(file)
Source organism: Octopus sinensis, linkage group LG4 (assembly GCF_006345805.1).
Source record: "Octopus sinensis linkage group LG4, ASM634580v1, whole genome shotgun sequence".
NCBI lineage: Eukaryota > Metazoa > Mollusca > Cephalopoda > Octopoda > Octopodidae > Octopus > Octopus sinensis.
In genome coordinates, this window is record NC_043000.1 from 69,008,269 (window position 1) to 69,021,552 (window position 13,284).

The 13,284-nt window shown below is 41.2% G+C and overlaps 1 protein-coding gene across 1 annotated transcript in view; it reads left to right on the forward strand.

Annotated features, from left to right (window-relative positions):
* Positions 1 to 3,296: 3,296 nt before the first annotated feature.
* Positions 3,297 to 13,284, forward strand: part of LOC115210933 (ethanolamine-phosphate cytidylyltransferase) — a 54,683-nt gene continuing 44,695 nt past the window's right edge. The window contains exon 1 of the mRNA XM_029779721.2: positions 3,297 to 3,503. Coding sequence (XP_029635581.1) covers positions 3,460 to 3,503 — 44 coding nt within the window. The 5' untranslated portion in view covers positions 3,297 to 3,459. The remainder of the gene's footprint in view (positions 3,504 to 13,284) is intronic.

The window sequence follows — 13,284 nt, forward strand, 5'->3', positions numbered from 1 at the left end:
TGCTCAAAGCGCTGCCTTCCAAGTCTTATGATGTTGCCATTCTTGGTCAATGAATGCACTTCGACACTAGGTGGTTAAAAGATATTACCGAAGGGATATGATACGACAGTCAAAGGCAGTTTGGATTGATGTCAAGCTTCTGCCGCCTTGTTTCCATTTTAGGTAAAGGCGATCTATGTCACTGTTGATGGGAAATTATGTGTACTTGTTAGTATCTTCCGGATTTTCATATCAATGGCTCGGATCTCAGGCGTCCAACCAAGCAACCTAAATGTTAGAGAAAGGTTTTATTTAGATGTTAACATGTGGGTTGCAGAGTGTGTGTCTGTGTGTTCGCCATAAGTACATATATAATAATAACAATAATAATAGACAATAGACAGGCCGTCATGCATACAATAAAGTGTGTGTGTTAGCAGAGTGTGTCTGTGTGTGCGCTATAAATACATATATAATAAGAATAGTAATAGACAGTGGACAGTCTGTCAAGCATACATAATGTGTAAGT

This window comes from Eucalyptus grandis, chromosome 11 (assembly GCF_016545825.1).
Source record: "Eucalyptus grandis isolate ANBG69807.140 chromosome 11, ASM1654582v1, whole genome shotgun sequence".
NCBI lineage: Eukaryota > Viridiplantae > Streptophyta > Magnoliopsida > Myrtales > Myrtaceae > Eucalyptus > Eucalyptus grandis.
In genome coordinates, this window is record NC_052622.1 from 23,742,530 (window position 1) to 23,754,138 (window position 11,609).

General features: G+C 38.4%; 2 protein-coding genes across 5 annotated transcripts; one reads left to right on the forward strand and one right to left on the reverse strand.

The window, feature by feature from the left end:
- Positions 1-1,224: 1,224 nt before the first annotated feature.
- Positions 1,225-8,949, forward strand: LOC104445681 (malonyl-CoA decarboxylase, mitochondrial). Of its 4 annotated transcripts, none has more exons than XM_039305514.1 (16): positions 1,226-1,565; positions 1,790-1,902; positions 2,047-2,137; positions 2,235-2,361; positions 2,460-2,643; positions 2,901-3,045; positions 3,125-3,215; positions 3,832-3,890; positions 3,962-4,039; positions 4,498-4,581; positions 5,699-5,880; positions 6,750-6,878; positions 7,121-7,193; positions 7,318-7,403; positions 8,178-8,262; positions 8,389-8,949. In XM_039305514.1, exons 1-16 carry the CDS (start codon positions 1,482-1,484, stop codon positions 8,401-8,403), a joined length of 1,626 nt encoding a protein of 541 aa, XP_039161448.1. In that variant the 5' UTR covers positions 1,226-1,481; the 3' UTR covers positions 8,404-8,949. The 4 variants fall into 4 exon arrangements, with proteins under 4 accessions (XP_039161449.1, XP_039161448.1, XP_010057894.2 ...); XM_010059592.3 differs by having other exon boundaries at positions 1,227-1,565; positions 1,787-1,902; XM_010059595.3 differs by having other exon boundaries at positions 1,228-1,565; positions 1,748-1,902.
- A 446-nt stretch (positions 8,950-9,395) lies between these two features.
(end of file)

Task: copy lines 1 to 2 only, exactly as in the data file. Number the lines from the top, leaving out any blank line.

Source organism: Octopus sinensis, linkage group LG4 (assembly GCF_006345805.1).
Source record: "Octopus sinensis linkage group LG4, ASM634580v1, whole genome shotgun sequence".